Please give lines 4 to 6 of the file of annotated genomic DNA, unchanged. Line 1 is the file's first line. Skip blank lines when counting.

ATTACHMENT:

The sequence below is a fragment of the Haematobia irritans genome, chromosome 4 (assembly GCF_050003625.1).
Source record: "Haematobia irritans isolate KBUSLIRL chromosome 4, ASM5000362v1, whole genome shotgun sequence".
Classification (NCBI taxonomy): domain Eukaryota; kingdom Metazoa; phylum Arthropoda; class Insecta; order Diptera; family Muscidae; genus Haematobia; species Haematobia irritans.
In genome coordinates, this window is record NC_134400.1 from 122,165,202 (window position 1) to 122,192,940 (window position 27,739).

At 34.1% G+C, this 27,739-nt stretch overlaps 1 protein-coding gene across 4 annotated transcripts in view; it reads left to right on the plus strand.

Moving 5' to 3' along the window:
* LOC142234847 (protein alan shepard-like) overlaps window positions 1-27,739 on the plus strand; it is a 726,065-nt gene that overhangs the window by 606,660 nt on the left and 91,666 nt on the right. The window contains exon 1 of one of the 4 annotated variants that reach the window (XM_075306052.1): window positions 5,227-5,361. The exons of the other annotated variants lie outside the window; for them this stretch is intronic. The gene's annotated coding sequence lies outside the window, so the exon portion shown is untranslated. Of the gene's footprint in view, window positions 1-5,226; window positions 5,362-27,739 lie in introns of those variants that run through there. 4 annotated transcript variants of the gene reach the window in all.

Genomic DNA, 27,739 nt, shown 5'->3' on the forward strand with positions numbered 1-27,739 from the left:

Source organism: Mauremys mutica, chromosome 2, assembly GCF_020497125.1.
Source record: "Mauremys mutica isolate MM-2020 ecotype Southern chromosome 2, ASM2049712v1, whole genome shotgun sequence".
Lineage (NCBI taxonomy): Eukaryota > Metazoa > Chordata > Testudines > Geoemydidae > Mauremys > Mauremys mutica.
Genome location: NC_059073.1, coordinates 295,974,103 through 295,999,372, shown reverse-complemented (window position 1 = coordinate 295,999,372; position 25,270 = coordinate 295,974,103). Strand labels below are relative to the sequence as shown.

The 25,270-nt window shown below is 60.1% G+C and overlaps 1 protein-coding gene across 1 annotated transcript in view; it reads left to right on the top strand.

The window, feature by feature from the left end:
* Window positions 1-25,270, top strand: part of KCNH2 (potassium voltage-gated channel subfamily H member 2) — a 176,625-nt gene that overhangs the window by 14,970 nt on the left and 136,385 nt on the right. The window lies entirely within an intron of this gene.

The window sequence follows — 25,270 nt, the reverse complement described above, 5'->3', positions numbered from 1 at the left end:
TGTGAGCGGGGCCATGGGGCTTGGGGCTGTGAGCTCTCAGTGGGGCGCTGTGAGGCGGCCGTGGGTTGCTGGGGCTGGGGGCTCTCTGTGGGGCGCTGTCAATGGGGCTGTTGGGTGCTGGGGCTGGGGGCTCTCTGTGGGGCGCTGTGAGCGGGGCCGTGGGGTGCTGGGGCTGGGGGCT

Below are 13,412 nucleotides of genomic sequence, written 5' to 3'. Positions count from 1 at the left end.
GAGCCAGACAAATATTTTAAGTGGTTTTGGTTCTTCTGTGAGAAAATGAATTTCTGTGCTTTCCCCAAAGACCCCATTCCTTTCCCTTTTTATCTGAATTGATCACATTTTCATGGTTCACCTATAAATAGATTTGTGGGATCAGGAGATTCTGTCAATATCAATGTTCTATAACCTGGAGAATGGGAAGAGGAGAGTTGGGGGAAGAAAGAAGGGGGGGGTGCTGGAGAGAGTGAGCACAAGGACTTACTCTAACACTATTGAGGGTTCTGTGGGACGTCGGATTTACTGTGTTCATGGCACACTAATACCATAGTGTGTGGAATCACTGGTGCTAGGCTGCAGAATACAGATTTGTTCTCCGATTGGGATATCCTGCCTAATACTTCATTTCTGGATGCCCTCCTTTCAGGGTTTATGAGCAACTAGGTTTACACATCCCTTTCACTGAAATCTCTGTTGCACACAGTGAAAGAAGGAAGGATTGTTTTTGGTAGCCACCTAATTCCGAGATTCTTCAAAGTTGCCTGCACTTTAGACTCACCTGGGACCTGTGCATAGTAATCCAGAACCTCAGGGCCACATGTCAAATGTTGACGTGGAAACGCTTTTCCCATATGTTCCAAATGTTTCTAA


In genome coordinates, this window is record NC_134400.1 from 122,165,202 (window position 1) to 122,192,940 (window position 27,739).

At 34.1% G+C, this 27,739-nt stretch overlaps 1 protein-coding gene across 4 annotated transcripts in view; it reads left to right on the plus strand.

Moving 5' to 3' along the window: